With help from her sister, Kate McFee, who taught at Whiteman Primary for five years before moving to Denver, Chabot led students Friday through an exercise about the lives of Pakistani children.

Lowell Whiteman Primary School students learned Friday that not all children their age are as fortunate as they are.

Not all children who live in remote mountain villages in Pakistan get to attend school, Iqra Fund Executive Director Genevieve Chabot told the students. Chabot, who showed the students photos throughout the presentation, said there aren’t enough resources for all of the children, and some families can afford to send only one or two of their children to school. The other siblings stay home.

The idea didn’t sit well with the Steamboat Springs kids.

“I would feel sad,” seventh-grader Eloise Borden said about not being able to attend school. “And that would mean one of my siblings could go to school. That would make me feel bad because maybe (my parents) like them more than me.”

Chabot co-founded the Iqra Fund with her husband, Doug, in 2011 after traveling and working together in Pakistan since 2007. The nonprofit organization works to improve access to education for women and children in Pakistan and Morocco.

With help from her sister, Kate McFee, who taught at Whiteman Primary for five years before moving to Denver, Chabot led students Friday through an exercise about the lives of Pakistani children.

The Whiteman Primary students were asked to write down some of the things they do at various times of day, such as eating breakfast in the morning, going to school during the day and skiing practice in the afternoon.

In some ways, the students were similar to their counterparts in Pakistan. But in other ways, the Pakistani children’s lives were much different.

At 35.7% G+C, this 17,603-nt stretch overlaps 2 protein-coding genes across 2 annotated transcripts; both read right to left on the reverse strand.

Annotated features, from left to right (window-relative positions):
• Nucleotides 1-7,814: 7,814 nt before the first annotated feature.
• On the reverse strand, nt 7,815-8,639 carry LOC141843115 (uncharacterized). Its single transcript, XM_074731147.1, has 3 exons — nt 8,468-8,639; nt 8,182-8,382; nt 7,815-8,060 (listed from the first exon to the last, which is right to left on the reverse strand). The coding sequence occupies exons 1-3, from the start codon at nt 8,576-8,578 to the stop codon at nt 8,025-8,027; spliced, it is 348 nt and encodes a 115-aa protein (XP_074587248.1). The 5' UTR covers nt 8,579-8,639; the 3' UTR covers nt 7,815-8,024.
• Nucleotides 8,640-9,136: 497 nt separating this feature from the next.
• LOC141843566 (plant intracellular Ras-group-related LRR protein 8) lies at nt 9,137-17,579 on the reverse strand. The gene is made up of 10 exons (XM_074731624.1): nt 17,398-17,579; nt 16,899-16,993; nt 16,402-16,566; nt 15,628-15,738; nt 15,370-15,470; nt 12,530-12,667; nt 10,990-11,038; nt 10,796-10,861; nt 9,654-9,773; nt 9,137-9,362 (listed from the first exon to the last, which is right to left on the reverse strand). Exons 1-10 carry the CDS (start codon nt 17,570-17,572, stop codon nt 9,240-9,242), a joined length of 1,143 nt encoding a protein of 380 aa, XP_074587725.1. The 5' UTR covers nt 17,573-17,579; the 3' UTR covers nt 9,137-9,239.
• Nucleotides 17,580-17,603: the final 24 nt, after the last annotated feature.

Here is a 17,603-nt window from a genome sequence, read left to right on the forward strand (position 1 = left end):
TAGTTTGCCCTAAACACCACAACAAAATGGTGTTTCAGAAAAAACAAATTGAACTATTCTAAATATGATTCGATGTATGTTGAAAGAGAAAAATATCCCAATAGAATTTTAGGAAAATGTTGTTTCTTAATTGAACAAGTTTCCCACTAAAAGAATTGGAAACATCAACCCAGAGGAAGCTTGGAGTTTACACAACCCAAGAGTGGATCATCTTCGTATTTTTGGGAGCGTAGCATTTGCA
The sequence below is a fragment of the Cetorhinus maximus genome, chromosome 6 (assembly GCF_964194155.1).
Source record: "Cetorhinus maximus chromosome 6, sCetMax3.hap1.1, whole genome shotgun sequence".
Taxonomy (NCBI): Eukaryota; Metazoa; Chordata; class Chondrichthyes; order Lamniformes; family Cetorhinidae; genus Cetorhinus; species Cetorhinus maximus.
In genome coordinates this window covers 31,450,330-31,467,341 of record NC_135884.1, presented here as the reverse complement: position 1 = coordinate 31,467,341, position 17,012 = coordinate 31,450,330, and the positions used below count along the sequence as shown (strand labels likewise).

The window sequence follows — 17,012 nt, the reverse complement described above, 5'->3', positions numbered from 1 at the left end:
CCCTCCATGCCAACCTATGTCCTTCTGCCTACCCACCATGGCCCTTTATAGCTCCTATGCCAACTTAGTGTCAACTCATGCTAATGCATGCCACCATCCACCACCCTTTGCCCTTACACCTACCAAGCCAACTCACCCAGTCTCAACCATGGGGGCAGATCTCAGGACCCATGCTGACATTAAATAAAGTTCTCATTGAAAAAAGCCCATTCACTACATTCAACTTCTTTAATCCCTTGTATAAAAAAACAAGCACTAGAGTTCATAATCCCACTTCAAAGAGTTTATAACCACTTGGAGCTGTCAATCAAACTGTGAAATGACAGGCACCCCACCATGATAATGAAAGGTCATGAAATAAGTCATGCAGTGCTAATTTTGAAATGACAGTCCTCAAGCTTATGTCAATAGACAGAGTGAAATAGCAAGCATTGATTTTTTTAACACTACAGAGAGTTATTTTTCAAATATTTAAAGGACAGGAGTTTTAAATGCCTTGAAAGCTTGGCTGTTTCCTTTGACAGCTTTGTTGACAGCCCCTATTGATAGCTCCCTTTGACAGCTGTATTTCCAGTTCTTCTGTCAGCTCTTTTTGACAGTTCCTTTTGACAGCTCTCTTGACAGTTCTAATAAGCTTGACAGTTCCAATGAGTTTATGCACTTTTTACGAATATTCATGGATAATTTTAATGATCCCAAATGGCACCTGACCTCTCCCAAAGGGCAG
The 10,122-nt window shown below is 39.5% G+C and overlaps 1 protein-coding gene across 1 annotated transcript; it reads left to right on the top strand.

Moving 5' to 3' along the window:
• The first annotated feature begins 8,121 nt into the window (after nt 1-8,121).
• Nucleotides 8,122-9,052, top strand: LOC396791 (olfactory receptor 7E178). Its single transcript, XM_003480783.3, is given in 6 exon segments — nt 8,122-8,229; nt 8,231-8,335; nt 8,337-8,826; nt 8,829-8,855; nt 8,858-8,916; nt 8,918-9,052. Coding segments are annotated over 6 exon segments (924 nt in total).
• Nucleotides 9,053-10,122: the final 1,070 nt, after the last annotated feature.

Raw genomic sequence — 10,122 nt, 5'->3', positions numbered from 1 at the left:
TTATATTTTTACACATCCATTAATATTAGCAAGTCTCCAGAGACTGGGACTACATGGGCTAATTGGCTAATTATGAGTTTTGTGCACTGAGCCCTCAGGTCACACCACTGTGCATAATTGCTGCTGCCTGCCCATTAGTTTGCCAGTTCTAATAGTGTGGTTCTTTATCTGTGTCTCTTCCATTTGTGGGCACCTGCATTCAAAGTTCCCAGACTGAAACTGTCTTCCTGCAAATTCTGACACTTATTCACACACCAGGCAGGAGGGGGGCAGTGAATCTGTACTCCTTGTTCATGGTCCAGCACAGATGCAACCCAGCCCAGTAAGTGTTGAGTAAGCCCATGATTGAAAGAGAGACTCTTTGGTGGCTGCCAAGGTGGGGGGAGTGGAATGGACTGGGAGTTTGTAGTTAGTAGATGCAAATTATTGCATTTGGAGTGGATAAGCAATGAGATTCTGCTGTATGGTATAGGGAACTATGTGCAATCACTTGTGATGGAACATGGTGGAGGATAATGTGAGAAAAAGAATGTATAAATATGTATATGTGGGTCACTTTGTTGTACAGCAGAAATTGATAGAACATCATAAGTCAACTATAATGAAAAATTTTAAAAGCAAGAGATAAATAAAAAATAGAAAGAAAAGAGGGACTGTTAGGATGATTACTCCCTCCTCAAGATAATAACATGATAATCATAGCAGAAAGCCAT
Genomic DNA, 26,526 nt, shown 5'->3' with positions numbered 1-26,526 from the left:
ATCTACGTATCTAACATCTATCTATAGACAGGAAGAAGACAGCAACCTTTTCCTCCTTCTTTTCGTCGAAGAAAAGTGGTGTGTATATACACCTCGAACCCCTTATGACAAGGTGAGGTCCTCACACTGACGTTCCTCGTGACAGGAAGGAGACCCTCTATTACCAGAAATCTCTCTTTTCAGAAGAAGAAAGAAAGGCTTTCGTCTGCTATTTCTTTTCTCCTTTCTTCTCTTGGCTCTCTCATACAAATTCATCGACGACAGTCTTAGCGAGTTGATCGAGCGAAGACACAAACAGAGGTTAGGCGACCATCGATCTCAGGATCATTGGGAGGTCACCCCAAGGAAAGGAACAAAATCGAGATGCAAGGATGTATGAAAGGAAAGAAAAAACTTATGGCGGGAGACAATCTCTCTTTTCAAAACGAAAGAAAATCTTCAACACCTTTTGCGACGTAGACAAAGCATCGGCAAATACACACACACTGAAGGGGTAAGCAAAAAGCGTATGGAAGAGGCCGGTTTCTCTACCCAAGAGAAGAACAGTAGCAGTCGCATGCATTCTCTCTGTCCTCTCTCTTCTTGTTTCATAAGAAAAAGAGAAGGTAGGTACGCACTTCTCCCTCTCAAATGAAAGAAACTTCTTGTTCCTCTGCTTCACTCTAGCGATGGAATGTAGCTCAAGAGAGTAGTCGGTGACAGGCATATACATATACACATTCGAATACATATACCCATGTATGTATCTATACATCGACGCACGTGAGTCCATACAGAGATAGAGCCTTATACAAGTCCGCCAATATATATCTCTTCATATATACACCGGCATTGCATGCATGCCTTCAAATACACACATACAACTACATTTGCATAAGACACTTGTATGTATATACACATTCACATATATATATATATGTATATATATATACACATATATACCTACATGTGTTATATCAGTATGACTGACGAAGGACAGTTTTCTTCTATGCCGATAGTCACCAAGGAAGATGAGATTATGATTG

In many cases, Chabot said, children in Pakistan have to walk hours to get to and from school. And it’s often after already doing chores. At school, they sit on a dirt floor. Younger students repeat the alphabet to learn English while older ones copy science textbooks to memorize the lessons. The school day is broken in half to accommodate more children. And after school, the children go home and help their families with more chores. After eating a dinner that consists of tea and flatbread, many families huddle together to sleep in the kitchen.

Chabot said the Iqra Fund — Iqra means “read” in Arabic — uses its funding to provide access to education for children, especially girls, and resources for teachers.

When she’s not in Pakistan or Morocco where she spends six to seven months of the year, Chabot said she works on the Iqra Fund’s programming, fundraises and meets with school groups. She said her goal is to educate the next generation.

“The more we’re able to share stories of how life is so different and so similar,” she said, “it gives these kids a better opportunity to make smarter, more culturally responsible, globally responsible decisions as adults.”

Debbie Gooding, Whiteman Primary’s director of admissions and development, said it was a good message for Steamboat students to hear. She said so many take what they have for granted, and hearing about how others live makes a stronger impression.

“I think it broadens their knowledge and helps develop tolerance and compassion for other people,” Gooding said. “Our world is getting smaller and smaller. They need to know how things in other parts of the world work.”

A fundraiser for the Iqra Fund at 6:30 p.m. today. Call McFee at 303-813-9295 for more information.

To reach Jack Weinstein, call 970-871-4203 or email jweinstein@SteamboatToday.com